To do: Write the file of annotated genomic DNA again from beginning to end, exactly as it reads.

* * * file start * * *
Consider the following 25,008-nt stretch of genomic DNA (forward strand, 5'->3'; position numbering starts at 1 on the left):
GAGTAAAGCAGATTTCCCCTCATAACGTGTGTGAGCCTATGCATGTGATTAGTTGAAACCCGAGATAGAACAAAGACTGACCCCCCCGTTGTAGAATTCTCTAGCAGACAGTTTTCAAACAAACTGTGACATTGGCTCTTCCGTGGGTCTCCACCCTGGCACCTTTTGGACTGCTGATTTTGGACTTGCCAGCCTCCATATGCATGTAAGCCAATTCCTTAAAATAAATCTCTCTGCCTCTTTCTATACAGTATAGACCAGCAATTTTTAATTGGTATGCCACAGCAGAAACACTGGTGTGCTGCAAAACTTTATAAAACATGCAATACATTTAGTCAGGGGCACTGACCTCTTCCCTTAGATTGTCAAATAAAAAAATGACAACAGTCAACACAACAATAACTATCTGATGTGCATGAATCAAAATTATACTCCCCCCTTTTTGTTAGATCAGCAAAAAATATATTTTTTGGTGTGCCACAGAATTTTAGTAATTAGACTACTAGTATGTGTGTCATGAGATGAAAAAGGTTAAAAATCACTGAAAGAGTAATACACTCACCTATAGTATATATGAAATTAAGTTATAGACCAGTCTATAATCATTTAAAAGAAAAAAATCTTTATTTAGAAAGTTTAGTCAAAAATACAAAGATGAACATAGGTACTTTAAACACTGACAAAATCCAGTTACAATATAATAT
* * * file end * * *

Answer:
Consider the following 25,008-nt stretch of genomic DNA (forward strand, 5'->3'; position numbering starts at 1 on the left):
GAGTAAAGCAGATTTCCCCTCATAACGTGTGTGAGCCTATGCATGTGATTAGTTGAAACCCGAGATAGAACAAAGACTGACCCCCCCGTTGTAGAATTCTCTAGCAGACAGTTTTCAAACAAACTGTGACATTGGCTCTTCCGTGGGTCTCCACCCTGGCACCTTTTGGACTGCTGATTTTGGACTTGCCAGCCTCCATATGCATGTAAGCCAATTCCTTAAAATAAATCTCTCTGCCTCTTTCTATACAGTATAGACCAGCAATTTTTAATTGGTATGCCACAGCAGAAACACTGGTGTGCTGCAAAACTTTATAAAACATGCAATACATTTAGTCAGGGGCACTGACCTCTTCCCTTAGATTGTCAAATAAAAAAATGACAACAGTCAACACAACAATAACTATCTGATGTGCATGAATCAAAATTATACTCCCCCCTTTTTGTTAGATCAGCAAAAAATATATTTTTTGGTGTGCCACAGAATTTTAGTAATTAGACTACTAGTATGTGTGTCATGAGATGAAAAAGGTTAAAAATCACTGAAAGAGTAATACACTCACCTATAGTATATATGAAATTAAGTTATAGACCAGTCTATAATCATTTAAAAGAAAAAAATCTTTATTTAGAAAGTTTAGTCAAAAATACAAAGATGAACATAGGTACTTTAAACACTGACAAAATCCAGTTACAATATAATAT